Baker performing in 2011
|Birth name||Peter Edward Baker|
|Born||19 August 1939|
Lewisham, South London, England
Peter Edward "Ginger" Baker (born 19 August 1939) is an English drummer and a founder of the rock band Cream.His work in the 1960s earned him the reputation of "rock's first superstar drummer", while his individual style melds a jazz background with African rhythms. He is credited as a pioneer of drumming in genres like jazz fusion, heavy metal and world music.
Cream were a British rock band formed in London in 1966. The group consisted of lead vocalist/bassist Jack Bruce, guitarist/vocalist Eric Clapton and drummer Ginger Baker. The group's third album, Wheels of Fire (1968), is the world's first platinum-selling double album. The band is widely regarded as the world's first successful supergroup. In their career, they sold more than 15 million records worldwide. Their music included songs based on traditional blues such as "Crossroads" and "Spoonful", and modern blues such as "Born Under a Bad Sign", as well as more current material such as "Strange Brew", "Tales of Brave Ulysses" and "Toad".
Jazz is a music genre that originated in the African-American communities of New Orleans, United States. It originated in the late 19th and early 20th centuries, and developed from roots in blues and ragtime. Jazz is seen by many as "America's classical music". Since the 1920s Jazz Age, jazz has become recognized as a major form of musical expression. It then emerged in the form of independent traditional and popular musical styles, all linked by the common bonds of African-American and European-American musical parentage with a performance orientation. Jazz is characterized by swing and blue notes, call and response vocals, polyrhythms and improvisation. Jazz has roots in West African cultural and musical expression, and in African-American music traditions including blues and ragtime, as well as European military band music. Intellectuals around the world have hailed jazz as "one of America's original art forms".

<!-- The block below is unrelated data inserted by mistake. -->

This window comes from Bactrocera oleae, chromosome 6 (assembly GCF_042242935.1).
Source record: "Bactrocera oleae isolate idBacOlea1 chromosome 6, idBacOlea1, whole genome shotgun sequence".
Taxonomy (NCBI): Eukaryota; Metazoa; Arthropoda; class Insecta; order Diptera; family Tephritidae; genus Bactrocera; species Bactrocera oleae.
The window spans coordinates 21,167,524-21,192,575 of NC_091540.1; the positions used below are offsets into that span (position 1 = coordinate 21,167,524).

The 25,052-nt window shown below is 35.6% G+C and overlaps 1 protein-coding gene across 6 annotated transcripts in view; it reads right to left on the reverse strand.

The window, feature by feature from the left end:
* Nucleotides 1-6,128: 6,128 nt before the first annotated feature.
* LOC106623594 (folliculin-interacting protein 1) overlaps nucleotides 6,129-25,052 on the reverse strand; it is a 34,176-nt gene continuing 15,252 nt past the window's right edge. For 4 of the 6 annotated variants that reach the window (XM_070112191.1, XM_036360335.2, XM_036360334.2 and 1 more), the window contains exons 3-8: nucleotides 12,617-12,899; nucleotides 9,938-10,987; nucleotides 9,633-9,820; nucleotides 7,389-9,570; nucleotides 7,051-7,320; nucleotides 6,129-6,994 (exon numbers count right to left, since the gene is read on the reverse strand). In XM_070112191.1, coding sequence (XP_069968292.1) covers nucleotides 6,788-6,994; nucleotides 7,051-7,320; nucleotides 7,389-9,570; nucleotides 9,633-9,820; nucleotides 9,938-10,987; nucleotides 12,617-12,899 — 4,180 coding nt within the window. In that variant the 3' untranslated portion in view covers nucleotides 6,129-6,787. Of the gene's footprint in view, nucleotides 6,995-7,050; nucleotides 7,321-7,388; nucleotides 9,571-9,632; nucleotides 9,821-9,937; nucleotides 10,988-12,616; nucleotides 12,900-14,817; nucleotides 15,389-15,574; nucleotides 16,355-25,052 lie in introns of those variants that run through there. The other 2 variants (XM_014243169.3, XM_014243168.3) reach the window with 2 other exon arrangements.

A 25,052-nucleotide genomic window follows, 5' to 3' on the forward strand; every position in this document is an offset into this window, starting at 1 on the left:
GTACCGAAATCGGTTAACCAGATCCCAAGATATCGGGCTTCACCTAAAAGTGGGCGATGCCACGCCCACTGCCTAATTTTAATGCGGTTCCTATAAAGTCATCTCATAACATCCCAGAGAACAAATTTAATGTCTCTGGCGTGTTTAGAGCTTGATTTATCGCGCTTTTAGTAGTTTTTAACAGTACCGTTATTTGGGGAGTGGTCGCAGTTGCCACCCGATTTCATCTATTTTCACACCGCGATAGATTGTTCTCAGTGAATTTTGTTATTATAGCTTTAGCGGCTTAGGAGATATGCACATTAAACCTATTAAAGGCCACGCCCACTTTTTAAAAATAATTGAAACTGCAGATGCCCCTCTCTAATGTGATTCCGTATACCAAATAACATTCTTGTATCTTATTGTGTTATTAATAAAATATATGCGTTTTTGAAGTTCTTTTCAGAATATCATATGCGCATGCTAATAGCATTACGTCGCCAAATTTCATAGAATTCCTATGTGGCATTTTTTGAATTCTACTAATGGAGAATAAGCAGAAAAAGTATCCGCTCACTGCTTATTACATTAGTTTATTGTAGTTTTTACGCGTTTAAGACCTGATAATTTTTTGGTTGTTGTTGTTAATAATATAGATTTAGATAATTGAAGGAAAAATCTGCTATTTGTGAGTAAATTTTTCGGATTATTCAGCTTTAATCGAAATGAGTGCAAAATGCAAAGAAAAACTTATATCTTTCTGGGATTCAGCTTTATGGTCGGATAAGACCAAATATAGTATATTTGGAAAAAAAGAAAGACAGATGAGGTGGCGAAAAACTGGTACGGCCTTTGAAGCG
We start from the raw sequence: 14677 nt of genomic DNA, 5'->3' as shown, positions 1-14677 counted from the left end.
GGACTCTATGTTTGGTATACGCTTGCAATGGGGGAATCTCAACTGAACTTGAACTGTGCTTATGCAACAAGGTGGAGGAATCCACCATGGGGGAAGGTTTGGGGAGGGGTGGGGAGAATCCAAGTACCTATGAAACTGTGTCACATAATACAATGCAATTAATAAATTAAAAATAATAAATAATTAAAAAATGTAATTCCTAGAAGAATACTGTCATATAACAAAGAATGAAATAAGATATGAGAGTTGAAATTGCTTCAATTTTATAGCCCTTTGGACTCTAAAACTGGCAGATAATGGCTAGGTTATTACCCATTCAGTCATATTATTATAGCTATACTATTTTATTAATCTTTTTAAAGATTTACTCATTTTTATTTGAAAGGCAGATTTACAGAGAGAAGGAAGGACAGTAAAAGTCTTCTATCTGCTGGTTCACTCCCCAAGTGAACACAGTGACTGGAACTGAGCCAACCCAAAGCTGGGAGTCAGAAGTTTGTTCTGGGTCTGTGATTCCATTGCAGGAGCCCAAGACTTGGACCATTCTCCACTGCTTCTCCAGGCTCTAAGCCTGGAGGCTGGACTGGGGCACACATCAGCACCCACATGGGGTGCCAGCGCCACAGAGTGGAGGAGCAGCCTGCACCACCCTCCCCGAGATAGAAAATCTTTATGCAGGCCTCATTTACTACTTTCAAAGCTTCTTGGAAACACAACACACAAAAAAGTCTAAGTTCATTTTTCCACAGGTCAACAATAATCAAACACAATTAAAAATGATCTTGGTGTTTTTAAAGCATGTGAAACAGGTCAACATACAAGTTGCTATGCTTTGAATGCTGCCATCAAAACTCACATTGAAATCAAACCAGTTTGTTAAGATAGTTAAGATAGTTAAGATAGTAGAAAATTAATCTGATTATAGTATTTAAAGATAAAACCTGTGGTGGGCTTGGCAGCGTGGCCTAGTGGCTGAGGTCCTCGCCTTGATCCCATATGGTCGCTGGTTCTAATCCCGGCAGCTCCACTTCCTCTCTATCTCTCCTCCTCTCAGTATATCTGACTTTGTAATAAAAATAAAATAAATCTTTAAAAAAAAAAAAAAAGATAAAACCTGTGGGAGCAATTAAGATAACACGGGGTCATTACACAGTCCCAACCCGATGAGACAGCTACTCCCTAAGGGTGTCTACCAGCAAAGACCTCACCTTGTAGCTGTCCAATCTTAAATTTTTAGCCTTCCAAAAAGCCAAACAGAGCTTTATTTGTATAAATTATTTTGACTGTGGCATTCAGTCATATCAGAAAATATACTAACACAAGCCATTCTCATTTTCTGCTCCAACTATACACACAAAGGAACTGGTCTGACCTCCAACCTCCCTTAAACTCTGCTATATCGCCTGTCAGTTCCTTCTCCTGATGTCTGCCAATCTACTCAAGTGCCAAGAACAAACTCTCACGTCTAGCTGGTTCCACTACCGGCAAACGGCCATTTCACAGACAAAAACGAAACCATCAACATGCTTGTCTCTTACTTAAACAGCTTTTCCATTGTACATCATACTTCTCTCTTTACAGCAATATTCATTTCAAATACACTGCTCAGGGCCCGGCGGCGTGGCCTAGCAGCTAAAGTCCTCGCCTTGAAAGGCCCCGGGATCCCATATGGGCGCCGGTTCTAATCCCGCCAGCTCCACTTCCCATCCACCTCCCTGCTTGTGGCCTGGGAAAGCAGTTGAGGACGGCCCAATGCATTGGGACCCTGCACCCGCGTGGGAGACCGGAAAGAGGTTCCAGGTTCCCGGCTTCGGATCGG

The traditional music of Africa, given the vastness of the continent, is historically ancient, rich and diverse, with different regions and nations of Africa having many distinct musical traditions. Music in Africa is very important when it comes to religion. Songs and music are used in rituals and religious ceremonies, to pass down stories from generation to generation, as well as to sing and dance to.
Baker began playing drums aged 15, and later took lessons from Phil Seamen. In the 1960s, he joined Blues Incorporated, where he met bassist Jack Bruce. The two clashed often, but would be rhythm section partners again in the Graham Bond Organisation and Cream, the latter of which Baker co-founded with Eric Clapton in 1966. Cream achieved worldwide success but lasted only until 1968, in part due to Baker's and Bruce's volatile relationship. After briefly working with Clapton in Blind Faith and leading Ginger Baker's Air Force, Baker spent several years in the 1970s living and recording in Africa, often with Fela Kuti, in pursuit of his long-time interest in African music.Among Baker's other collaborations are his work with Gary Moore, Masters of Reality, Public Image Ltd, Hawkwind, Atomic Rooster, Bill Laswell, jazz bassist Charlie Haden, jazz guitarist Bill Frisell and Ginger Baker's Energy.
Philip William Seamen was an English jazz drummer.
Blues Incorporated were an English blues band formed in London in 1961, led by Alexis Korner and including at various times Jack Bruce, Charlie Watts, Terry Cox, Davy Graham, Ginger Baker, Art Wood, Long John Baldry, Ronnie Jones, Danny Thompson, Graham Bond, Cyril Davies, Malcolm Cecil and Dick Heckstall-Smith.
John Symon Asher Bruce was a Scottish musician, singer and songwriter known primarily for his contributions to the British supergroup Cream, which also included the guitarist-singer Eric Clapton and the drummer Ginger Baker. In March 2011 Rolling Stone readers selected him as the eighth greatest bass guitarist of all time. "Most musicians would have a very hard time distinguishing themselves if they wound up in a band with Eric Clapton and Ginger Baker," the magazine said at the time, "but Jack Bruce was so gifted on the bass that he did it with ease."
Baker's drumming is regarded for its style, showmanship, and use of two bass drums instead of the conventional one. In his early days, he performed lengthy drum solos, most notably in the Cream song "Toad", one of the earliest recorded examples in rock music. Baker is an inductee of the Rock and Roll Hall of Fame as a member of Cream, of the Modern Drummer Hall of Fame in 2008,and of the Classic Drummer Hall of Fame in 2016.